Mom Advice for Breastfeeding
Breastfeeding is a wonderful, natural way to bond with your baby. Studies have long suggested a host of health benefits, too, for the mother and the child. Many mothers choose to breastfeed whenever possible. However, breastfeeding does have its challenges. We’ve compiled a list of tips and advice from experienced mothers to help make it easier to breastfeed your child.
One big mistake new mothers make is not doing research before their baby is born. Just observing another woman breastfeeding can help eliminate any apprehensions you may have when it comes to nursing. Speak with your doctor, nursing friends, or breastfeeding support groups ahead of time. They can answer questions and help prepare you mentally.
In the Hospital
Once your bundle of joy is in your arms, the real experience begins. Try to nurse within the first hour. This provides the important colostrum your baby needs and can help your milk production increase. If you have trouble nursing, don’t wait to get help – reach out as soon as possible. Waiting to ask for help with nursing can cause unnecessary discomfort.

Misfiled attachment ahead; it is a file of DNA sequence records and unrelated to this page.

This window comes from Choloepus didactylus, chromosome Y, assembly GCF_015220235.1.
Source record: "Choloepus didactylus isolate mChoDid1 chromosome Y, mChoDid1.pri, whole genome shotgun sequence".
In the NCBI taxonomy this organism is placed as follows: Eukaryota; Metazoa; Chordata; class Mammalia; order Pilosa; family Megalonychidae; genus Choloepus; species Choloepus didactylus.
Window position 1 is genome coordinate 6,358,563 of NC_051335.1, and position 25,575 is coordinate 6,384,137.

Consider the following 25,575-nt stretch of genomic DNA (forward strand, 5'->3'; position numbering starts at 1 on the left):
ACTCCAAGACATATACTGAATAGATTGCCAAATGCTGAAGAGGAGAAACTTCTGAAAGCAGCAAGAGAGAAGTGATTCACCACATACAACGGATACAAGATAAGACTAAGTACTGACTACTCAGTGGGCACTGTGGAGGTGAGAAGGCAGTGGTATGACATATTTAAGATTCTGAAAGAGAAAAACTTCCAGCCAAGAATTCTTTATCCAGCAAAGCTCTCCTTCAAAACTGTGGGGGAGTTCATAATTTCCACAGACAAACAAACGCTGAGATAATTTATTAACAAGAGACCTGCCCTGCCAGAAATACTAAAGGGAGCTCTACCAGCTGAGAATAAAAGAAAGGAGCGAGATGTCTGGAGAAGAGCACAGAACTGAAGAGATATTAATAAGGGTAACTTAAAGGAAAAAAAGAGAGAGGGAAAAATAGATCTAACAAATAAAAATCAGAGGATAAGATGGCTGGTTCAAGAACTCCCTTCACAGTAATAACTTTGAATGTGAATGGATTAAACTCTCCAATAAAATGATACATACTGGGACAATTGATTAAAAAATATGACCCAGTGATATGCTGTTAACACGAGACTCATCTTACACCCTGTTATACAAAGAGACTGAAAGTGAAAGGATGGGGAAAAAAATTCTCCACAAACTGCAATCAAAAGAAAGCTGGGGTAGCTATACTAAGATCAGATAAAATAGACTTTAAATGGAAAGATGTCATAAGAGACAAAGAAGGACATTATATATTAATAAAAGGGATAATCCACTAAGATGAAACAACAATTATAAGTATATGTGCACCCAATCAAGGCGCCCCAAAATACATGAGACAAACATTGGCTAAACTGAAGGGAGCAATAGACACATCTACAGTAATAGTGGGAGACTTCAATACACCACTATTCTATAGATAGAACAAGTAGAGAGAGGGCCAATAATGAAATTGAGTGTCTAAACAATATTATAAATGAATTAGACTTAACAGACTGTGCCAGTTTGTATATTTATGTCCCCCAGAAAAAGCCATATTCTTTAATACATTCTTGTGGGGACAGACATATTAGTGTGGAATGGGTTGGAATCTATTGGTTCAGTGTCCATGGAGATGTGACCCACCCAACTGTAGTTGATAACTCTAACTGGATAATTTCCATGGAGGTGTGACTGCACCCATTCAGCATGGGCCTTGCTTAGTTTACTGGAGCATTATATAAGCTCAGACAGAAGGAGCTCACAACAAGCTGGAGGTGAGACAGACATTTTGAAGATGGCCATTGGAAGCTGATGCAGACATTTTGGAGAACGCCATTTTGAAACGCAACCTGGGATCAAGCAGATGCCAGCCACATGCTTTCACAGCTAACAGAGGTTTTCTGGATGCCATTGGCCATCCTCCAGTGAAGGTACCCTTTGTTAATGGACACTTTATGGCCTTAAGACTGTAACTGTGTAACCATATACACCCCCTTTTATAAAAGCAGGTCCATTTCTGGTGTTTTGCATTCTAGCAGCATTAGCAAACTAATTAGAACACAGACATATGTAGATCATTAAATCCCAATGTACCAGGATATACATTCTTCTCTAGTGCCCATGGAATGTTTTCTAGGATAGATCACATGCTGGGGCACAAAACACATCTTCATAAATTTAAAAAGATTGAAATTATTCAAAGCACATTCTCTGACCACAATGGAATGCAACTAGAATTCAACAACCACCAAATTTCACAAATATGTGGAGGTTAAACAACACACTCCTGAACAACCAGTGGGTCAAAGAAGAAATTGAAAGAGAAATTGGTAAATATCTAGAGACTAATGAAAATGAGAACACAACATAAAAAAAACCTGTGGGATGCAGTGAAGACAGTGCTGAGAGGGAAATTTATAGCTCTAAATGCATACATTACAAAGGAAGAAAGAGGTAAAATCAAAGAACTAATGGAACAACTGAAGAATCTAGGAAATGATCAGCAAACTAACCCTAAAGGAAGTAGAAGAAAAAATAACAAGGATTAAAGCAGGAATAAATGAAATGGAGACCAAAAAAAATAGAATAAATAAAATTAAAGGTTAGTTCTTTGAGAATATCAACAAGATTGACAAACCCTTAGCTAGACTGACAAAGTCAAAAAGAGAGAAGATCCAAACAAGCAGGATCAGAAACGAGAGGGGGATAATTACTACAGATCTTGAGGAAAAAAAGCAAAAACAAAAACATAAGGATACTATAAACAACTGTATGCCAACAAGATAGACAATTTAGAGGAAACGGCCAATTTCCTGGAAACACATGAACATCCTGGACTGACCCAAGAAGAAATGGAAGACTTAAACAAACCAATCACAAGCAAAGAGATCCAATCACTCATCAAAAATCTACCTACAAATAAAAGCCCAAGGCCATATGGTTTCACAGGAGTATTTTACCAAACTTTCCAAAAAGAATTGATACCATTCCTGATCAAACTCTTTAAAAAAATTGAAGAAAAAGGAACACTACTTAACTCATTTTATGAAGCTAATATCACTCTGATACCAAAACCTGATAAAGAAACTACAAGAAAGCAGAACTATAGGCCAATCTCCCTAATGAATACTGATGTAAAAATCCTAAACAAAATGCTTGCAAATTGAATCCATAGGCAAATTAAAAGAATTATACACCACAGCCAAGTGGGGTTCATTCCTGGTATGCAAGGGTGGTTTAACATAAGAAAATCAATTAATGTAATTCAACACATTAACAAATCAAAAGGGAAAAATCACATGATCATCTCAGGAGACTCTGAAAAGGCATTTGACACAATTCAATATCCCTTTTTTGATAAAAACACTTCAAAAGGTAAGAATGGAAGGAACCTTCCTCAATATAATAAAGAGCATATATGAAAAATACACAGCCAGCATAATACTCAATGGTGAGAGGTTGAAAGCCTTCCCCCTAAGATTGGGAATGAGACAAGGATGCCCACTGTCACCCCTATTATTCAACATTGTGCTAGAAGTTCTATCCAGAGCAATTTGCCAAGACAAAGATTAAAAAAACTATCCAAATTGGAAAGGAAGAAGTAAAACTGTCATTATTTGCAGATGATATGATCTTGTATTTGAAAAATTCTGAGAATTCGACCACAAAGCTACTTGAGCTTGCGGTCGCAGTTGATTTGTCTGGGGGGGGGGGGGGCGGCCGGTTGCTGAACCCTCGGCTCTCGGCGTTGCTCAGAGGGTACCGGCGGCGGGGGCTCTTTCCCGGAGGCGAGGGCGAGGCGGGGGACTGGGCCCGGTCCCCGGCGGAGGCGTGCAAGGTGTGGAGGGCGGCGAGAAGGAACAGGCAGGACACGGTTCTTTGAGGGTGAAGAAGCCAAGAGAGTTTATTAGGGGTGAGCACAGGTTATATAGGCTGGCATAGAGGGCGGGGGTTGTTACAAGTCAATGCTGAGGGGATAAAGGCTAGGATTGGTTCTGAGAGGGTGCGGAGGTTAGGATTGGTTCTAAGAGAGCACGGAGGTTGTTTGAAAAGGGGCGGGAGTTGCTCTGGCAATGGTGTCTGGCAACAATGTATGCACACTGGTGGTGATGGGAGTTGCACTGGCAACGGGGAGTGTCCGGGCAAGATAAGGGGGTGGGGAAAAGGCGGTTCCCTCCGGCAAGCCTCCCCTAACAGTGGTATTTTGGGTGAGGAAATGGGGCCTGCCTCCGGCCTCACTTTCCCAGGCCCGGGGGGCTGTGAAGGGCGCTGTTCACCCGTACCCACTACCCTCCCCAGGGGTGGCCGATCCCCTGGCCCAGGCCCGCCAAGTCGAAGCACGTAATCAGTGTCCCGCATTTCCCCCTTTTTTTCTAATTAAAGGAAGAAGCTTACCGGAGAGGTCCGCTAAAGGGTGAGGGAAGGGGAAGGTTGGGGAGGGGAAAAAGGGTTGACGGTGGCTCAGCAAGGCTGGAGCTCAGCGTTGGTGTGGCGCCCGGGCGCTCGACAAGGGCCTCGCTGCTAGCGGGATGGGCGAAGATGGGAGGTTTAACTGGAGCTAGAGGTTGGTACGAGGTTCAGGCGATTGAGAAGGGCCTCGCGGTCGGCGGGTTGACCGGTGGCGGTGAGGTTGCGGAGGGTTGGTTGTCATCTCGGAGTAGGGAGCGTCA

Involve your partner in breastfeeding. Having another person available to remember tips and information provided by your lactation consultant comes in handy when your brain is overwhelmed or sleep deprived. He or she can be your personal nursing coach and support system.
Positioning and Other Tips
Breastfeeding takes practice to get right. You can encourage a good latch by laying belly to belly and nose to nipple. Your baby shouldn’t have to turn his or her head to latch, so laying their stomach on yours is helpful. You should also keep your nipple toward your infant’s nose to encourage the baby to lift his or her head and latch deeply.
When bringing your baby closer, press against the nape of your child’s neck or shoulders. Pushing on the back of the head can activate an instinct to resist and bite down. You should also pay attention to your baby’s feet. Babies feel more comforted and secure when they can rest their feet on your leg or a pillow.
It can seem a bit intimidating at first, but information and dedication can make all the difference in the world when it comes to breastfeeding.